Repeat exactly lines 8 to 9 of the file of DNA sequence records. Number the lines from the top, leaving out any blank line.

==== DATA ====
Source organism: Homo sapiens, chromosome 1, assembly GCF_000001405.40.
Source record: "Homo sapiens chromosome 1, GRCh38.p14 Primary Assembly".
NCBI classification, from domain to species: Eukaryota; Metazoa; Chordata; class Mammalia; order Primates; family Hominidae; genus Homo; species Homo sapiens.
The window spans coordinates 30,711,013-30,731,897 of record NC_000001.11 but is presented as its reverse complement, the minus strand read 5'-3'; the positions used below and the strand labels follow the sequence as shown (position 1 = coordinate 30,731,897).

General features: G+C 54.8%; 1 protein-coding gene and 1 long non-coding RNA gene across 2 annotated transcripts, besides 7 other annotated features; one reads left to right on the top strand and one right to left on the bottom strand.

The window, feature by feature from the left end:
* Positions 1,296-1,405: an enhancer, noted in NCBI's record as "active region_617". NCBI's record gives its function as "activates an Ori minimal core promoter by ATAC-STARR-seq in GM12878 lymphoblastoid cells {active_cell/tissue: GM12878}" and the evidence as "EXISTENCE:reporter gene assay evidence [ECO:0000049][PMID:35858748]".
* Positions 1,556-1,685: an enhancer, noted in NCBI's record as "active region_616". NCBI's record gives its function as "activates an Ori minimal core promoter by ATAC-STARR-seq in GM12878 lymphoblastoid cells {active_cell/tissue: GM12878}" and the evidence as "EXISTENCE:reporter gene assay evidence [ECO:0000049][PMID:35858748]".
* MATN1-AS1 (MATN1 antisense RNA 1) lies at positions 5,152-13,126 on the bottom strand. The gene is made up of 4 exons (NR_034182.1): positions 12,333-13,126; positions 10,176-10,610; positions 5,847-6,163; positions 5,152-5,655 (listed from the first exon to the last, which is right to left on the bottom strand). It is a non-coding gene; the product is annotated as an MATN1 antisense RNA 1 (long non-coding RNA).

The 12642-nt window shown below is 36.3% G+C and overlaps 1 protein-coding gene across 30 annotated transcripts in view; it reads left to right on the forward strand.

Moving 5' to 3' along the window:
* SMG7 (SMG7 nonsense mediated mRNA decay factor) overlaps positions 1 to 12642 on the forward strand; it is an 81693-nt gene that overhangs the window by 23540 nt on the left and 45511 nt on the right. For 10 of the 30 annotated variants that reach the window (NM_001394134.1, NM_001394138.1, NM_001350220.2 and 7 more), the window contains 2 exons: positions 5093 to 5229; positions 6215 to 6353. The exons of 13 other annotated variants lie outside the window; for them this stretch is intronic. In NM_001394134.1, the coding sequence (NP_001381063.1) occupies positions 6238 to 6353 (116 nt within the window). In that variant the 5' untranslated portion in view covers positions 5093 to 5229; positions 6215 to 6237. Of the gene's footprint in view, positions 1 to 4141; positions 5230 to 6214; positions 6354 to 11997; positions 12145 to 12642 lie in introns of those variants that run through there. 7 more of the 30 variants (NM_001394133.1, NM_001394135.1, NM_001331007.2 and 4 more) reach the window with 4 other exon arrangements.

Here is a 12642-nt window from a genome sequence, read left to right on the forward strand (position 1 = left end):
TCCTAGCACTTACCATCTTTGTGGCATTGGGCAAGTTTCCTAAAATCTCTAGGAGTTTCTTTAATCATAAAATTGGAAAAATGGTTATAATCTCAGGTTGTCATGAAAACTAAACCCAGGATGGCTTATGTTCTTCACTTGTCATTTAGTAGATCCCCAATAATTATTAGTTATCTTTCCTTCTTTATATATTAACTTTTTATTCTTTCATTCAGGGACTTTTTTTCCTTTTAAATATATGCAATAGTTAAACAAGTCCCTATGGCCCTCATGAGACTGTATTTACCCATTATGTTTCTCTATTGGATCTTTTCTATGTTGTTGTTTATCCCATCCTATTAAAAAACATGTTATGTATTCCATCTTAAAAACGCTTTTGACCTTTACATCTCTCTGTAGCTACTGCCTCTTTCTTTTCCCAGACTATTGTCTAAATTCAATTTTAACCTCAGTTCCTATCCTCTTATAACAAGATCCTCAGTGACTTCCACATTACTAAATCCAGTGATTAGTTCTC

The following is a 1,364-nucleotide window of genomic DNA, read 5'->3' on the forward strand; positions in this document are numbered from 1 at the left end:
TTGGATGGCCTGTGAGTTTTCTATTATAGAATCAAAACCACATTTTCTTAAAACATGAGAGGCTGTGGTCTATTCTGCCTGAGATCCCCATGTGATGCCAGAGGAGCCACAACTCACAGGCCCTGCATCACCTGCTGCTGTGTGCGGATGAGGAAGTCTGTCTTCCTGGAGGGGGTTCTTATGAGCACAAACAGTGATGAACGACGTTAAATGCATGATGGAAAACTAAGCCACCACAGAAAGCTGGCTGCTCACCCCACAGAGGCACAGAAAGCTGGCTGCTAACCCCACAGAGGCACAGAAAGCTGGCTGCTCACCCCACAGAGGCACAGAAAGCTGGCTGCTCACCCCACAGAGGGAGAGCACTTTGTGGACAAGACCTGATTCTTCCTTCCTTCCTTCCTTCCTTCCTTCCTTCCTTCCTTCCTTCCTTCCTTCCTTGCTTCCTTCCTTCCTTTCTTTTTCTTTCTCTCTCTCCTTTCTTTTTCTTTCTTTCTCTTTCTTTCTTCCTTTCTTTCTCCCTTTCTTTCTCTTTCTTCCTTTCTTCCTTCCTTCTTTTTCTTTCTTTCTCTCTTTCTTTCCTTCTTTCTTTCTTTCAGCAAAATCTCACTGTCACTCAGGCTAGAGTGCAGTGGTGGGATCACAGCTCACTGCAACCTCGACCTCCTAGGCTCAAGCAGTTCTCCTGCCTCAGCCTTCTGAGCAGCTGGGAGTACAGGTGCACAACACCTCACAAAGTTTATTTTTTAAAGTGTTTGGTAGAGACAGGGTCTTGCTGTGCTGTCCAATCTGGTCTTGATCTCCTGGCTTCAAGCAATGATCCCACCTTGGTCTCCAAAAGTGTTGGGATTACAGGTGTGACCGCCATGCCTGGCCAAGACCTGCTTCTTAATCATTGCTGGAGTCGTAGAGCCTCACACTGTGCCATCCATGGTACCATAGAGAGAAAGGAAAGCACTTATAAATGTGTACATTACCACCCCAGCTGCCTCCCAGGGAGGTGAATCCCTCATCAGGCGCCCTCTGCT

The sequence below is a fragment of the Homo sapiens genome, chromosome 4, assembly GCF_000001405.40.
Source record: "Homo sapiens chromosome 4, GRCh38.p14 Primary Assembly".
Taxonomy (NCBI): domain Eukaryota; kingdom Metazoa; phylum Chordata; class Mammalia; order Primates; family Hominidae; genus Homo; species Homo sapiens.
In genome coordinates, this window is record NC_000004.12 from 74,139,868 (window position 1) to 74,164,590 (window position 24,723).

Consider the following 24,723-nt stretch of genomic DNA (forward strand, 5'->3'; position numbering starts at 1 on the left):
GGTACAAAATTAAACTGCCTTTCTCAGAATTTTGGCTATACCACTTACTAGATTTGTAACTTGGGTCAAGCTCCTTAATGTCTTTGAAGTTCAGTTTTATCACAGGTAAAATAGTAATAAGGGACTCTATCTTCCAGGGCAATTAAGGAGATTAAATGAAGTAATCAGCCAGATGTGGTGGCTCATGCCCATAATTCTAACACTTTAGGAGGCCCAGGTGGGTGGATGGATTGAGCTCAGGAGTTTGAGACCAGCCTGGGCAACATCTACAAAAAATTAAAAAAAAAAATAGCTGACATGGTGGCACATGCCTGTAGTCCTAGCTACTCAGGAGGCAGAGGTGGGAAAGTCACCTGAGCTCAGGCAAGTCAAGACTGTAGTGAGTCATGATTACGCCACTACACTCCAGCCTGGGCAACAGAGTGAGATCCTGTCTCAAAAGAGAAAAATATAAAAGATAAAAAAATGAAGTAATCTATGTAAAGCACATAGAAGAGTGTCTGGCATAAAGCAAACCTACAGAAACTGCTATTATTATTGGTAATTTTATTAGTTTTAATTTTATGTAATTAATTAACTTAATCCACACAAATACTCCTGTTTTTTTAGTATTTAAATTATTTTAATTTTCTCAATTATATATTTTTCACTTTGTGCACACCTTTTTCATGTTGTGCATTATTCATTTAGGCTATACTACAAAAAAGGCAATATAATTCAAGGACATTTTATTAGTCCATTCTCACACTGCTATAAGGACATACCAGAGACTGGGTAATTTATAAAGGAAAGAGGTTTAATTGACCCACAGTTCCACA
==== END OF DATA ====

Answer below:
* Positions 1,556-1,685: an enhancer, noted in NCBI's record as "active region_616". NCBI's record gives its function as "activates an Ori minimal core promoter by ATAC-STARR-seq in GM12878 lymphoblastoid cells {active_cell/tissue: GM12878}" and the evidence as "EXISTENCE:reporter gene assay evidence [ECO:0000049][PMID:35858748]".
* MATN1-AS1 (MATN1 antisense RNA 1) lies at positions 5,152-13,126 on the bottom strand. The gene is made up of 4 exons (NR_034182.1): positions 12,333-13,126; positions 10,176-10,610; positions 5,847-6,163; positions 5,152-5,655 (listed from the first exon to the last, which is right to left on the bottom strand). It is a non-coding gene; the product is annotated as an MATN1 antisense RNA 1 (long non-coding RNA).